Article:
She baulks, clearly embarrassed, then bends a little closer and lowers her voice. “I’m so sorry. You’re going to have to take it off. Really sorry, but it’s ride rules.”

I bite my lip and nod softly. To our right, the waiting queue snakes back and forth, four rows deep. Arms drape languidly over railings, faces gaze intently. Here I am in full view of a crowd of onlookers, having to unceremoniously expose myself.

I coil as far down into my seat as I can, and slide off my hat.

Instantly, I hear quiet murmurs break out as the front rows catch a glimpse of the bald woman about to ride the roller coaster; the one-woman freak show.

Tears prick. My face flushes crimson. I can’t look up.

Fortunately, before I am forced to endure any more embarrassment, the ride takes off with a sudden jerk, and whisks me away. We sail up towards the sky and then suddenly barrel down the bright, curved rail. Air streams past my face and my stomach lurches to my chin as we drop into the next turn. We twist and jerk around corners, down dips, pressed sideways in our seats as we screech and gleam around the looping course.

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A minute later we sail to a smooth stop, back at the platform where it all began. I close my eyes, breathe in deeply and smother a laugh. All my previous humiliation has dissolved and my body is now zinging with frenzied relief.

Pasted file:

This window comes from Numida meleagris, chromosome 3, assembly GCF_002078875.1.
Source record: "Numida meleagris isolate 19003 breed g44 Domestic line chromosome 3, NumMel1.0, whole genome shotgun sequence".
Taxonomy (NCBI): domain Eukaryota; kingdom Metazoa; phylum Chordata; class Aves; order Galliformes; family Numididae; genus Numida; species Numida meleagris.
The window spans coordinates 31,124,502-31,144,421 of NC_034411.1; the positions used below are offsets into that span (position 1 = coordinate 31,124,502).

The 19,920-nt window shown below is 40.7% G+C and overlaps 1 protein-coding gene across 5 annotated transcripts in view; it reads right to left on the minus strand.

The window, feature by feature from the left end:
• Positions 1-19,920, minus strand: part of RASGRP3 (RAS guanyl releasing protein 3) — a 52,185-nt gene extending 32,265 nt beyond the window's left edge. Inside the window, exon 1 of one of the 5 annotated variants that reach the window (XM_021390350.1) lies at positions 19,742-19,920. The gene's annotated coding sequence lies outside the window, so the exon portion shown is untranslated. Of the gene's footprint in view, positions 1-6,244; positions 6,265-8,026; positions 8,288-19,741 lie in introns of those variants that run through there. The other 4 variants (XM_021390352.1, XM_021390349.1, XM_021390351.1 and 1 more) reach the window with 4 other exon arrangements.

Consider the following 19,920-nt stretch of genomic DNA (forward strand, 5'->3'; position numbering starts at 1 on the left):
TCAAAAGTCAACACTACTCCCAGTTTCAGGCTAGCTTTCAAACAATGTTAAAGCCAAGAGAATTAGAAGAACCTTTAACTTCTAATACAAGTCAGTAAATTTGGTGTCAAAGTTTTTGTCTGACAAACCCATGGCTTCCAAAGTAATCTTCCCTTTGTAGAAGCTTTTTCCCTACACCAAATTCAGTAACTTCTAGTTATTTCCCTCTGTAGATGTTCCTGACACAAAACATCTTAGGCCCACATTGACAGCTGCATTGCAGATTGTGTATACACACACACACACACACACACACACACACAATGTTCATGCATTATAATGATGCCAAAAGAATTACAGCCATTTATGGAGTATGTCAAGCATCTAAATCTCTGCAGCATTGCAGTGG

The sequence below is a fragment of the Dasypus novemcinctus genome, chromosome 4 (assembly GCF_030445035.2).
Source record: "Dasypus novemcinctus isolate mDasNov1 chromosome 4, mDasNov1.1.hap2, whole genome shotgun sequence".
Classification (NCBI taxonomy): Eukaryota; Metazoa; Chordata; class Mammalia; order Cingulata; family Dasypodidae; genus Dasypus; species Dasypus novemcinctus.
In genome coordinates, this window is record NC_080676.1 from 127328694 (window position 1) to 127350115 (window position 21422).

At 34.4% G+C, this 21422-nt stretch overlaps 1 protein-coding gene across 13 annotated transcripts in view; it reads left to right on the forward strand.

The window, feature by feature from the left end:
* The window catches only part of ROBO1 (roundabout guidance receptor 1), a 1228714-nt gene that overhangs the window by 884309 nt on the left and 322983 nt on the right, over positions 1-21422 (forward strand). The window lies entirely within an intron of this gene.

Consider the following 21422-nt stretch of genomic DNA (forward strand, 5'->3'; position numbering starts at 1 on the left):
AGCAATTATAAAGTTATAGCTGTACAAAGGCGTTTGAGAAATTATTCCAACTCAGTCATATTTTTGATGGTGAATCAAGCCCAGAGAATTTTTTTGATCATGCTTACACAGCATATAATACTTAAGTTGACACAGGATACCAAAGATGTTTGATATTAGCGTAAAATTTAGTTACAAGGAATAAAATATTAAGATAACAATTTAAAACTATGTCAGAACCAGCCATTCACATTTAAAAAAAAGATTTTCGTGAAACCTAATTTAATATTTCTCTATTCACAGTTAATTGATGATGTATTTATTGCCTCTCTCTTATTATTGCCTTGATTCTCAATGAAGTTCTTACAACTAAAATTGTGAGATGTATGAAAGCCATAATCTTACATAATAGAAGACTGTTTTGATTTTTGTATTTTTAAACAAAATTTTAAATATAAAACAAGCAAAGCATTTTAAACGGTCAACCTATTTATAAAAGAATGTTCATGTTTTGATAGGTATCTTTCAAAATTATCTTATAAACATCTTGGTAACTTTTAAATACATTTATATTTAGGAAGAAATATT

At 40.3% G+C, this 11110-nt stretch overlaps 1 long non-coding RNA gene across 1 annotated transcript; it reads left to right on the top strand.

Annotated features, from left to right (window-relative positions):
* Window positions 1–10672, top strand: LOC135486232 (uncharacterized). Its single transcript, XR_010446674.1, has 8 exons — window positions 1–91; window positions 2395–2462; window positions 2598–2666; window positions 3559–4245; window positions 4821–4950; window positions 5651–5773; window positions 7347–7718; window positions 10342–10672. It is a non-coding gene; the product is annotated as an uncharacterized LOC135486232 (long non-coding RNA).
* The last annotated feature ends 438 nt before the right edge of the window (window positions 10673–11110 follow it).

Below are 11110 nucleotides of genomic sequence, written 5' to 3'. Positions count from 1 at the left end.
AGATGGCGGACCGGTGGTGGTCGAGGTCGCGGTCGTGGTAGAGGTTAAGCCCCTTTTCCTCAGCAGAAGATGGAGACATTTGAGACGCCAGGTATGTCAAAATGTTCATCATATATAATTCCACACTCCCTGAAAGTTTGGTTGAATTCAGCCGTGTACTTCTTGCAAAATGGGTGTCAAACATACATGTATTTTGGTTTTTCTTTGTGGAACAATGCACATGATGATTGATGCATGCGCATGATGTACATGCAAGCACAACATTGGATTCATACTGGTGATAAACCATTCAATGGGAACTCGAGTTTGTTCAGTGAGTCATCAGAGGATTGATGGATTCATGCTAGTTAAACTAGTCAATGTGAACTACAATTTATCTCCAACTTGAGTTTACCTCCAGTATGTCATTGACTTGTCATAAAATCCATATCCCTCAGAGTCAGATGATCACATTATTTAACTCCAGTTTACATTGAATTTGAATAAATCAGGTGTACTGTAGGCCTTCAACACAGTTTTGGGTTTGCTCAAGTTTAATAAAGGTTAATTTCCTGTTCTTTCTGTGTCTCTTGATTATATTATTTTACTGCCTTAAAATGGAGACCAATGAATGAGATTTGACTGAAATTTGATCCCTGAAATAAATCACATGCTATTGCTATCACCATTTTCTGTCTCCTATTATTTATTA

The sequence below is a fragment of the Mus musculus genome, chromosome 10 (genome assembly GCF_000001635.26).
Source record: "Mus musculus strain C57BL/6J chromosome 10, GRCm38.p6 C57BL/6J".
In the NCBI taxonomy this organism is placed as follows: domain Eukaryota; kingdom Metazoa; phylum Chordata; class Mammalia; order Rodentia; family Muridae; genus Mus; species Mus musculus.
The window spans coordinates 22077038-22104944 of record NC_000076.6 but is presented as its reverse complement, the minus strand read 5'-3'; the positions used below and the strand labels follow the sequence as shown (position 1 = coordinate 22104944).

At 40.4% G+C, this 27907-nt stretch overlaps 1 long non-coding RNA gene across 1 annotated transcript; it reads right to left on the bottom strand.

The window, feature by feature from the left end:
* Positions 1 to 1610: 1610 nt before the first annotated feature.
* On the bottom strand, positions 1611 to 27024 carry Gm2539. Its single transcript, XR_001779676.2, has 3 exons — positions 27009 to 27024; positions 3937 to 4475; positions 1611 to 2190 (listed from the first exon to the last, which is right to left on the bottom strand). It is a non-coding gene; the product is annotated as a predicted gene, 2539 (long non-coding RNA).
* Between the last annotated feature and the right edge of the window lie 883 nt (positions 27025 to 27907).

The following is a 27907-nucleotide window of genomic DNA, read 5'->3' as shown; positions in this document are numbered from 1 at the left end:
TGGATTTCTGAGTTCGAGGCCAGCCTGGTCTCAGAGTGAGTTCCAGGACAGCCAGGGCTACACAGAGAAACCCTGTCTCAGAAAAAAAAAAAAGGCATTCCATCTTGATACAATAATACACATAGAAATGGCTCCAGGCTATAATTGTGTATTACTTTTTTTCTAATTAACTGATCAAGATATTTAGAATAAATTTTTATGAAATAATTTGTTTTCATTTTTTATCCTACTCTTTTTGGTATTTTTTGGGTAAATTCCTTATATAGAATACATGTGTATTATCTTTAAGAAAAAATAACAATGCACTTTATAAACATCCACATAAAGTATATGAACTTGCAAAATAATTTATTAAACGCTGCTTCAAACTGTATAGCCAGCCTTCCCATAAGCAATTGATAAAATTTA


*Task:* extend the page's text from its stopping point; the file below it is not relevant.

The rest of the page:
I feel like reality has just collided with the metaphor of my life.

From the carriage in front, both of my boys whoop with glee. I turn around, watching my daughter babble happily, tucked into the safe crook of her Daddy’s arm.

Her eyes, shining with wonderment, catch mine. “That was so fun, Mum. Can we go again?”

We clamber off together, linking arms and smiling broadly. My kids chatter non-stop about how ‘epic’ the rollercoaster was. They don’t notice my missing hat at all.

I wish I was brave enough to leave it off.

An Ode To Eyebrows

An Ode To Eyebrows

I miss my eyebrows a lot. Even more than I miss the hair on my head! They managed to hold on throughout my first lot of chemo, but disappeared pretty quickly with the weekly infusions of Taxol I’m having at the moment. From what I can gather talking to other cancer patients, eyebrows take a while to come back after treatment finishes too, so I guess they’ll be MIA for a long while yet. My eyelashes are abandoning ship too, which has left my eyes feeling pretty dry and looking rather raw! It’s certainly a challenge to look at my reflection in the mirror now and feel comfortable in my skin; a true test of my humility, I guess!